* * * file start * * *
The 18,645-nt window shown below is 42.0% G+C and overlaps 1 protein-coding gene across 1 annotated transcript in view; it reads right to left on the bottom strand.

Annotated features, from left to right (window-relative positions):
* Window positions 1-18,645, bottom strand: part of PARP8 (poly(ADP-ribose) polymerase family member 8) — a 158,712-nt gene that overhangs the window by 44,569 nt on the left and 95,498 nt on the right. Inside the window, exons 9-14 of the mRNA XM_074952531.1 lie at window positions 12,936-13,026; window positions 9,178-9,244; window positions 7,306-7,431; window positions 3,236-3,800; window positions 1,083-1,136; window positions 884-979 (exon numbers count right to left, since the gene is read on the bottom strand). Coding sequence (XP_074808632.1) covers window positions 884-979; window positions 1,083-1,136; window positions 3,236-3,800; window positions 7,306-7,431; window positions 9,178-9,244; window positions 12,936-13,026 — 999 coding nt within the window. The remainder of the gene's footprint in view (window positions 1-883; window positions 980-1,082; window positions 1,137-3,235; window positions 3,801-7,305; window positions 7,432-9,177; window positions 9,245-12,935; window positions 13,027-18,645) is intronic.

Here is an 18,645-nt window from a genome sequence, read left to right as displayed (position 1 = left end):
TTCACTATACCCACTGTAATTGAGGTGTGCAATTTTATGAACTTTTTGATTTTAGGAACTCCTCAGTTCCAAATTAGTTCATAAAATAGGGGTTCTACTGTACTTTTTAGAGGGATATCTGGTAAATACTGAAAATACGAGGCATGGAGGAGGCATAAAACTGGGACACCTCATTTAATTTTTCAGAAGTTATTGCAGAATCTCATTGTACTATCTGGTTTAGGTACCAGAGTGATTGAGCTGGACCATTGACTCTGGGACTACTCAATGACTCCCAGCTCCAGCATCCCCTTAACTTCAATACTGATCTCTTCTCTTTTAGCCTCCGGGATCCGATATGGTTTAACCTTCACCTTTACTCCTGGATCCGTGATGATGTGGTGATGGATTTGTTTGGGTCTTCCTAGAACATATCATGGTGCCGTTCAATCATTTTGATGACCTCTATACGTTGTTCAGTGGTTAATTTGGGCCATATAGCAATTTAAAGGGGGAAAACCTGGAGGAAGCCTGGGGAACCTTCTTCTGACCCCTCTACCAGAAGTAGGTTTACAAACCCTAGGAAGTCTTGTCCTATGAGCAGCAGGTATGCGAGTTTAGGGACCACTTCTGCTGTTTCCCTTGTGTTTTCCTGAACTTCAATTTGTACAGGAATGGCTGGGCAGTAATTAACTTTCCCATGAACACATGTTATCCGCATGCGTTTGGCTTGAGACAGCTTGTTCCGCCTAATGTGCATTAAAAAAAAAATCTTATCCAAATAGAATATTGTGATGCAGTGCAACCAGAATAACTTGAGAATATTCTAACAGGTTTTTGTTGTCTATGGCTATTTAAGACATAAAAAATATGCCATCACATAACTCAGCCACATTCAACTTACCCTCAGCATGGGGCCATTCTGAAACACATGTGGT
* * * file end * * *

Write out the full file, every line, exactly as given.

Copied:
The 18,645-nt window shown below is 42.0% G+C and overlaps 1 protein-coding gene across 1 annotated transcript in view; it reads right to left on the bottom strand.

Annotated features, from left to right (window-relative positions):
* Window positions 1-18,645, bottom strand: part of PARP8 (poly(ADP-ribose) polymerase family member 8) — a 158,712-nt gene that overhangs the window by 44,569 nt on the left and 95,498 nt on the right. Inside the window, exons 9-14 of the mRNA XM_074952531.1 lie at window positions 12,936-13,026; window positions 9,178-9,244; window positions 7,306-7,431; window positions 3,236-3,800; window positions 1,083-1,136; window positions 884-979 (exon numbers count right to left, since the gene is read on the bottom strand). Coding sequence (XP_074808632.1) covers window positions 884-979; window positions 1,083-1,136; window positions 3,236-3,800; window positions 7,306-7,431; window positions 9,178-9,244; window positions 12,936-13,026 — 999 coding nt within the window. The remainder of the gene's footprint in view (window positions 1-883; window positions 980-1,082; window positions 1,137-3,235; window positions 3,801-7,305; window positions 7,432-9,177; window positions 9,245-12,935; window positions 13,027-18,645) is intronic.

Here is an 18,645-nt window from a genome sequence, read left to right as displayed (position 1 = left end):
TTCACTATACCCACTGTAATTGAGGTGTGCAATTTTATGAACTTTTTGATTTTAGGAACTCCTCAGTTCCAAATTAGTTCATAAAATAGGGGTTCTACTGTACTTTTTAGAGGGATATCTGGTAAATACTGAAAATACGAGGCATGGAGGAGGCATAAAACTGGGACACCTCATTTAATTTTTCAGAAGTTATTGCAGAATCTCATTGTACTATCTGGTTTAGGTACCAGAGTGATTGAGCTGGACCATTGACTCTGGGACTACTCAATGACTCCCAGCTCCAGCATCCCCTTAACTTCAATACTGATCTCTTCTCTTTTAGCCTCCGGGATCCGATATGGTTTAACCTTCACCTTTACTCCTGGATCCGTGATGATGTGGTGATGGATTTGTTTGGGTCTTCCTAGAACATATCATGGTGCCGTTCAATCATTTTGATGACCTCTATACGTTGTTCAGTGGTTAATTTGGGCCATATAGCAATTTAAAGGGGGAAAACCTGGAGGAAGCCTGGGGAACCTTCTTCTGACCCCTCTACCAGAAGTAGGTTTACAAACCCTAGGAAGTCTTGTCCTATGAGCAGCAGGTATGCGAGTTTAGGGACCACTTCTGCTGTTTCCCTTGTGTTTTCCTGAACTTCAATTTGTACAGGAATGGCTGGGCAGTAATTAACTTTCCCATGAACACATGTTATCCGCATGCGTTTGGCTTGAGACAGCTTGTTCCGCCTAATGTGCATTAAAAAAAAAATCTTATCCAAATAGAATATTGTGATGCAGTGCAACCAGAATAACTTGAGAATATTCTAACAGGTTTTTGTTGTCTATGGCTATTTAAGACATAAAAAATATGCCATCACATAACTCAGCCACATTCAACTTACCCTCAGCATGGGGCCATTCTGAAACACATGTGGT